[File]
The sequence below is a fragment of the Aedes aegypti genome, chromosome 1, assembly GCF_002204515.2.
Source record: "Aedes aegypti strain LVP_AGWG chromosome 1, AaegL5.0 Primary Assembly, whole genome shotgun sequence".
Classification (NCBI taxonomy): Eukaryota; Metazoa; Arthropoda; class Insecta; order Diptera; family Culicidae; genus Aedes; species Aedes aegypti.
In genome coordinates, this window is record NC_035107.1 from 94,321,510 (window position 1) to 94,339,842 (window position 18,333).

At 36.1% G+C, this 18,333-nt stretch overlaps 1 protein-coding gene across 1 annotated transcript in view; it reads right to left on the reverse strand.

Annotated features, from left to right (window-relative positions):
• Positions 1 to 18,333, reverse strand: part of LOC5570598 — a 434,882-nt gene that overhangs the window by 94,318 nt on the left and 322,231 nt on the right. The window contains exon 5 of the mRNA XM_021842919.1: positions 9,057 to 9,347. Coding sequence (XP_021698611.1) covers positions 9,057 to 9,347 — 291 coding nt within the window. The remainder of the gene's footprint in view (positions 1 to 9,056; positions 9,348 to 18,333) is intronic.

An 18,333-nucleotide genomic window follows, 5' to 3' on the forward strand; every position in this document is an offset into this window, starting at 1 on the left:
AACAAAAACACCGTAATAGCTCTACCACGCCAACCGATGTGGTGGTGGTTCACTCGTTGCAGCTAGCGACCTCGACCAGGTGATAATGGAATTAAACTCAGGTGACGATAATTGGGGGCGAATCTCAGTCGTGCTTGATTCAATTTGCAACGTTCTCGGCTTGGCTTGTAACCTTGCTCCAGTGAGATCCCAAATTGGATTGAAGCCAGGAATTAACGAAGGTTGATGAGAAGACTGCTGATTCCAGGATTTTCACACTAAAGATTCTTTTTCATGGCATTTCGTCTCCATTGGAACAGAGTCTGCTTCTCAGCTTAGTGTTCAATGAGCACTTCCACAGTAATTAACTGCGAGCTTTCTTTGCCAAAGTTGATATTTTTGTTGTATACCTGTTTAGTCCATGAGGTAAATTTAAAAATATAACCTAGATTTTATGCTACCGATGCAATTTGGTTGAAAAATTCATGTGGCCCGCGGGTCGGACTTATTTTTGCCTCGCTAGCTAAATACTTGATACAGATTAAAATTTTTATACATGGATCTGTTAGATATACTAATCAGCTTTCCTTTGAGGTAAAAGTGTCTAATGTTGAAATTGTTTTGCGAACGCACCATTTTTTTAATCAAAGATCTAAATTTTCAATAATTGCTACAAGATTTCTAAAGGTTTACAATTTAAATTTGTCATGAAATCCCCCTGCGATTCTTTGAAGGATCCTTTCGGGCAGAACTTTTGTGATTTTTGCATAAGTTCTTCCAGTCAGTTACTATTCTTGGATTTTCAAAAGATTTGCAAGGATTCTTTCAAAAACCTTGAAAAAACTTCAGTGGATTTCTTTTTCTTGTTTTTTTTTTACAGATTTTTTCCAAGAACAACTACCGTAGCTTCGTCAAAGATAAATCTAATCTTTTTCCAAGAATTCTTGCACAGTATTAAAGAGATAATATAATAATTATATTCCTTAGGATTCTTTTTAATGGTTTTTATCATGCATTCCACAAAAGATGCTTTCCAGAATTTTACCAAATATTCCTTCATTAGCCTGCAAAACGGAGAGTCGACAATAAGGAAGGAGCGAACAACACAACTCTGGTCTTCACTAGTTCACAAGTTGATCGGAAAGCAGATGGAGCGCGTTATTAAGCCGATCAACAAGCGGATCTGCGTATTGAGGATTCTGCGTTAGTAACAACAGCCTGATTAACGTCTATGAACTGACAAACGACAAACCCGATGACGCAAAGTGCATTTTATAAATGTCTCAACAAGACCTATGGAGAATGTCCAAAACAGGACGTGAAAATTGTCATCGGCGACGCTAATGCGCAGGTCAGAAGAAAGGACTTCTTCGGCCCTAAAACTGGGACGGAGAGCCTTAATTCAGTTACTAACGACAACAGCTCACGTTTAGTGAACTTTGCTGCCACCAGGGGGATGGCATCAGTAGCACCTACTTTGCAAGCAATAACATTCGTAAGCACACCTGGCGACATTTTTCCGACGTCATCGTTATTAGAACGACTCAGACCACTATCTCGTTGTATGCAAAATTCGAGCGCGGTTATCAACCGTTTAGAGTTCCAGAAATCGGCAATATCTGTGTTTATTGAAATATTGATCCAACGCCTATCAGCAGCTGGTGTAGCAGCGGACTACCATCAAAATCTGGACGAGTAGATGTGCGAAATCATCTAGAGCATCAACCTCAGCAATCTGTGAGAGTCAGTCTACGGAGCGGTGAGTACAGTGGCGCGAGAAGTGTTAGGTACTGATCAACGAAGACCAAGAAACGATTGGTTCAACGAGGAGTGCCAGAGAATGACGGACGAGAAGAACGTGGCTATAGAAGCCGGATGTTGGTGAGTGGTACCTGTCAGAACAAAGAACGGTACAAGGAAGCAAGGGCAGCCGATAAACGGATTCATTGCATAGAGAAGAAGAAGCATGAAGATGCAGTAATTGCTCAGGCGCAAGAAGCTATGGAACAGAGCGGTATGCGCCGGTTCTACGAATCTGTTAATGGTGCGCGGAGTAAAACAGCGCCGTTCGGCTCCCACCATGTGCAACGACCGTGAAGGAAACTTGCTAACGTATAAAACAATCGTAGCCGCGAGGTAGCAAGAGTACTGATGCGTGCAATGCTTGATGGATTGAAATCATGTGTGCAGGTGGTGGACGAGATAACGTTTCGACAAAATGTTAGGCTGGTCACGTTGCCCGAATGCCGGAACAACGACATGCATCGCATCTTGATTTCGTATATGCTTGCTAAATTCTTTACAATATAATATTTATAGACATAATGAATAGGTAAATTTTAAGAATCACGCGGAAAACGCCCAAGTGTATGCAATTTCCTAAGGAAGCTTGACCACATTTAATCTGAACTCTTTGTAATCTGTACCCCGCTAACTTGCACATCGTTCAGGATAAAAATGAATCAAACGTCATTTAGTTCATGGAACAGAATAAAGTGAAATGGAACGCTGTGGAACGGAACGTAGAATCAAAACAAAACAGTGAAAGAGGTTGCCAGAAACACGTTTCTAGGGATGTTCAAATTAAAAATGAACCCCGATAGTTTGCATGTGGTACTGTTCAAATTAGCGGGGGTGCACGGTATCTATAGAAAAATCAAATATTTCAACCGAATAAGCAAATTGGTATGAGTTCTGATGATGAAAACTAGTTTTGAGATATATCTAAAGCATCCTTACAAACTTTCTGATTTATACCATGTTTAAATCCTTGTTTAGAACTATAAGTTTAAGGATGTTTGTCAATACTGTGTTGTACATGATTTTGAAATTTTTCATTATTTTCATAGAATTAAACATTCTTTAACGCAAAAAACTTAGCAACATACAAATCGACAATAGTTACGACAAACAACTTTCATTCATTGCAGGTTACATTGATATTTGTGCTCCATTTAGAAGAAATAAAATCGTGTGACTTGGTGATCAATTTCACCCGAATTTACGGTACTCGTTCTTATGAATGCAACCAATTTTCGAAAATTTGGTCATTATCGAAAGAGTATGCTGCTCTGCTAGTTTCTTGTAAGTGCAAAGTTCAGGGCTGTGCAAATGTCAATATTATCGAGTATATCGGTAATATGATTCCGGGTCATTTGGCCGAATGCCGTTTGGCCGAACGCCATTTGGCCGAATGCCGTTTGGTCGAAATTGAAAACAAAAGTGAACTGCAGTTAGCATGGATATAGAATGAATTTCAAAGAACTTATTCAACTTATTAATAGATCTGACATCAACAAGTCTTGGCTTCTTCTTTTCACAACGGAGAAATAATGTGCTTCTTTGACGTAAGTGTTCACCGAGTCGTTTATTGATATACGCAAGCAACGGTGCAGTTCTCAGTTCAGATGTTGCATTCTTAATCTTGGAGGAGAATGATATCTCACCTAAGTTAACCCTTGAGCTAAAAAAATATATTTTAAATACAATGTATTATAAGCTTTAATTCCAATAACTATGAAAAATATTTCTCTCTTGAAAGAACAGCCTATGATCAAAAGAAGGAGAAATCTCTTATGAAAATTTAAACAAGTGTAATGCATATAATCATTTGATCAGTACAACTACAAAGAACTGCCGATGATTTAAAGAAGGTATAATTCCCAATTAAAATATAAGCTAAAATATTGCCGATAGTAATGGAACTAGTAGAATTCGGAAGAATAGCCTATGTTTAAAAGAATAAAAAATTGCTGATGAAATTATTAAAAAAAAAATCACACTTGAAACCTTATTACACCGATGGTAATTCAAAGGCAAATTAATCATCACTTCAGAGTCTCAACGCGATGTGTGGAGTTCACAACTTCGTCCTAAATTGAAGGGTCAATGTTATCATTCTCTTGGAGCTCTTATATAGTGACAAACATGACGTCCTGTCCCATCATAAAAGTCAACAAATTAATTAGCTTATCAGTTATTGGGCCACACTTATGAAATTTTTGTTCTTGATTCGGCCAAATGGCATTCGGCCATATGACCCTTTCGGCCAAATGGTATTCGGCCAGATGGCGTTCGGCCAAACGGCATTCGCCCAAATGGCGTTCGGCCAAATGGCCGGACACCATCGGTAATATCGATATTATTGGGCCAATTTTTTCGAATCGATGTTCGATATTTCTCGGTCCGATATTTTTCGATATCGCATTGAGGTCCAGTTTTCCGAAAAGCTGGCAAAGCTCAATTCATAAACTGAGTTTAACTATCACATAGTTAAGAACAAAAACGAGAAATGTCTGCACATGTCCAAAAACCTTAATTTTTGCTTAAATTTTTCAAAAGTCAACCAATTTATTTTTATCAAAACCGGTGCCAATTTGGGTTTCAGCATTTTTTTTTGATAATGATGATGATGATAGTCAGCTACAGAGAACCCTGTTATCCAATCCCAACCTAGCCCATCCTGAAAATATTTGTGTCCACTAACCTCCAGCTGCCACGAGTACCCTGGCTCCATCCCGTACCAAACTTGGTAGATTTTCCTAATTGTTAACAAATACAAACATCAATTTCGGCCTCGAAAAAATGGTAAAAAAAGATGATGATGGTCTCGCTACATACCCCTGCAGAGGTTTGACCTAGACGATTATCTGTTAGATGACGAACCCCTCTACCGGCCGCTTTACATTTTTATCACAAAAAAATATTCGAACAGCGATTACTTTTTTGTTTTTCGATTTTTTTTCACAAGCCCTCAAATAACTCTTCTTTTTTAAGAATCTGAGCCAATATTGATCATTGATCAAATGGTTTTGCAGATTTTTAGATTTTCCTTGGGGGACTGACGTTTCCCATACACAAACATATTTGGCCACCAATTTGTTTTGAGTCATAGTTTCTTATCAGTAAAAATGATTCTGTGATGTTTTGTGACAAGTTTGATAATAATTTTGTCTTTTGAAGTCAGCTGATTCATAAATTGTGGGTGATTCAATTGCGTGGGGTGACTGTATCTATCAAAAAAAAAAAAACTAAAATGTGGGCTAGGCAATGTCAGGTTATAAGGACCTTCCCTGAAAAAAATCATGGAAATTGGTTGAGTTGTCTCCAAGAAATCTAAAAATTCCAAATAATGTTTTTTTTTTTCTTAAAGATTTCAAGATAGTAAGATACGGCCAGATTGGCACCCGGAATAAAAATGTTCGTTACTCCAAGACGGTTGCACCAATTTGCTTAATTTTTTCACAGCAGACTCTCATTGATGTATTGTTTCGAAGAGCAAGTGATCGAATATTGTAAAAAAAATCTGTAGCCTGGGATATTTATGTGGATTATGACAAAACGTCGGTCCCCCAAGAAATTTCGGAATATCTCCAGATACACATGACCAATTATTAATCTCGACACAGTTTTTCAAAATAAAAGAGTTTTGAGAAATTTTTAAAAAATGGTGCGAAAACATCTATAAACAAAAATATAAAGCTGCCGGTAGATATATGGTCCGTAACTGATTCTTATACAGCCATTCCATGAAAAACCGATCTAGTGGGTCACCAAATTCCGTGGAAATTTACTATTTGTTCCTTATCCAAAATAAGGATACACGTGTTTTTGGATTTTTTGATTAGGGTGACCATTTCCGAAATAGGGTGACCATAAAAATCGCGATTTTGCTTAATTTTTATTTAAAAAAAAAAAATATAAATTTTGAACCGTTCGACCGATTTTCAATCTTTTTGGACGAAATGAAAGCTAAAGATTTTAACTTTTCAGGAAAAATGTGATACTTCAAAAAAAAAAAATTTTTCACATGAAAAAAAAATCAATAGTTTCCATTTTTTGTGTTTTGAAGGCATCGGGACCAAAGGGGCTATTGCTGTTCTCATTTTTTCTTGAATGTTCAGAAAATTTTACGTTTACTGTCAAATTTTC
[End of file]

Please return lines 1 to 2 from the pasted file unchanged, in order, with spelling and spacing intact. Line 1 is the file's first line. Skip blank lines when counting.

The sequence below is a fragment of the Aedes aegypti genome, chromosome 1, assembly GCF_002204515.2.
Source record: "Aedes aegypti strain LVP_AGWG chromosome 1, AaegL5.0 Primary Assembly, whole genome shotgun sequence".